Travelogue: The actual heroes


During the weekend, I happened to be in the Ada area for some Lodge related and social engagements. A Brother who works with the Ghana Health Service in the Ada East District as an auditor, Mr. Augustus Harry Imbeah played host to a friend, Ato Sesah Rockson and I. Harry is indeed a capital chap! After our Lodge assignment, the rest were pure fun and some relaxation.

However, along the lines, something changed. I was humbled beyond measure by what I experienced and learnt. I encountered nature at its best and came to the realization that the true and actual heroes of our land are not the politicians and sanctimonious ‘big men and women’ who annoyingly ply our roads with blurring sirens. No! It’s not even the false or self-acclaimed prophets who cannot even foresee the demise of their own close relatives but disturb our ears like buzzing bees with horror stories of how a very distant president or public figure is going to die, “kwatakwata by June ending” as the jokes go.

My host, Harry, had to do some visitation at one of the health facilities under his remit so, together with Ato. To my surprise and initial shudder, the visit meant we had to travel on the Volta River in a boat and visit one of the islands in the East Ada District called Pediatorkorpe. This island is situated on the western shore of the Volta River. It has some nearly nine thousand (9,000) people living on it, I was to learn later.

Crossing a river to an island? Hmmm! Although, I count myself as a good swimmer, suddenly my belly and mind started racing with the following thoughts: Boat? Water? Volta River? Estuary? Castro? (I don’t mean to upset his family), Capsize? Undercurrent? High tide? Low tide? Maamewatta? My wife and kids? Mummy? etc. Hmmmmm! I sighed again as Harry signalled me to park the vehicle we were driving in under some trees in front of a shrine close to the river bank. Phew! Under the tree sat about a dozen female fetish priestesses who had apparently finished with whatever they went there to do and were about leaving.  Holy Chripes! “I ain’t going anywhere near them nor the boat nor the river nor any visit”. I just wanted to go home at this point. “Harry, no way! I no go fit park there ooo”. That was my fine excuse. “But that’s the shortest way to get to the boat”, Harry replied. Well, eventually we all agreed that I park by the roadside and not under the tree where the bevy of spooky-looking fetish ladies sat.

“Behold the cross of the Lord, flee ye all powers of darkness…” I found myself murmuring while we walked through the apparently friendly priestesses to the bank of the river. They even wished us Happy New Year and joked that “a year by now when you are passing, you would be holding something in your hands for us” in Dangbe.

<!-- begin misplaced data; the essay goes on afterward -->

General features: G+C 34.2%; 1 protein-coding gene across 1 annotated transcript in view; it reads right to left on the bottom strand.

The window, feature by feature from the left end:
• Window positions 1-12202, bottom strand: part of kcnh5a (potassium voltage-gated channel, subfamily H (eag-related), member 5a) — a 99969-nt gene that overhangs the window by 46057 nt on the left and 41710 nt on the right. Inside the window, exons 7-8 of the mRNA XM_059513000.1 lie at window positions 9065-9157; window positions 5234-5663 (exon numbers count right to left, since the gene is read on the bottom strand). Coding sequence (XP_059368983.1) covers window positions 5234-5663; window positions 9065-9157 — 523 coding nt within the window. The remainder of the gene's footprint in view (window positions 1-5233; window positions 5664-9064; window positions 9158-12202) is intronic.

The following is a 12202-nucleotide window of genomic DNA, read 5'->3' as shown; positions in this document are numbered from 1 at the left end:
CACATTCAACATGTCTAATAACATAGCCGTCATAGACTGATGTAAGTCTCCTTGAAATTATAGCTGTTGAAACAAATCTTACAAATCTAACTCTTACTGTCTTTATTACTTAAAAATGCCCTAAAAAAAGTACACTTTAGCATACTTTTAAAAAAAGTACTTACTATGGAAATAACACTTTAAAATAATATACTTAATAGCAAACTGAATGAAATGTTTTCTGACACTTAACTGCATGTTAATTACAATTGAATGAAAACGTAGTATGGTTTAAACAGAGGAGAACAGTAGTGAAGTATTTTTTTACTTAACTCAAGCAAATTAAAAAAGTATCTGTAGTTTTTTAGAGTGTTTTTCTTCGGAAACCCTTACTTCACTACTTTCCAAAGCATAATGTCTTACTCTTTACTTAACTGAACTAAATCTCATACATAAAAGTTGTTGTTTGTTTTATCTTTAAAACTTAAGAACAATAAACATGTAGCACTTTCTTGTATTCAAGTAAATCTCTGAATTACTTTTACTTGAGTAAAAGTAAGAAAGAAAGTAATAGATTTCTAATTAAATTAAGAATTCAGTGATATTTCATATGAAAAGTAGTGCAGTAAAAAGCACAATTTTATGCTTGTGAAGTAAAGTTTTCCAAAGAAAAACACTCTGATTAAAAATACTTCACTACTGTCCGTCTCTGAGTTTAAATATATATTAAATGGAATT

After the ‘safe’ passage through the fetish ‘gangsters’, we got to the river bank and all I could see were some wooden fishing boats and one small dingy aluminium Panfish-like fishing boat. Harry pointed to that one with pride and said, “That’s our boat”. Ummm! Ghana Health Service has a boat. I did not know this. In the distance, I could see some powerful private luxury yachts, speed boats and ski jets dangling in the greenish blue waters of the Volta River. In that same distance, posh waterfront houses dotted the bank. These are apparently holiday / vacation / relaxation dens for some rich and famous people in Ghana. Some obvious names were mentioned. These guys and their families and friends would come and enjoy themselves paaa oblivious of the national sacrifices being made by some average people just a few distance across the river on an island.

I looked at Harry’s ‘pride’ again, that dingy aluminium fishing boat. “Dear Lord”, I prayed in my head, “I’m going to go in this thing on the Volta River to a ‘frigging’ island I do not know”. “Forgive me of all my iniquities and have mercy on me”. Before I could end with Amen, Harry called out, “Charley! Isaac, make we go”. “Ay3 3ka. Today be today”, I said, smiling with trepidation, to myself.

This is where the real story of the actual heroes begin.  

Isaac Atitsogbey (captured in pink t-shirt over a black and red swim shorts in the accompanying pictures) is a 58 year-old native of the area who has served for about fifteen (15) years in the Ghana Health Service in Ada East (GHS) as a boatman. Until the eye-opener opportunity by Harry, I did not even know this extent of the work of the GHS. Thus, for 15 years Isaac’s duty of call has been on the Volta River. I am sure if he were to be a female, he would have turned into a mermaid by now. Quietly and humbly, this man is playing a very crucial role in our health sector without anyone recognizing his immense contribution to mother Ghana. I think that not even the waterfront holiday home revellers give a hoot!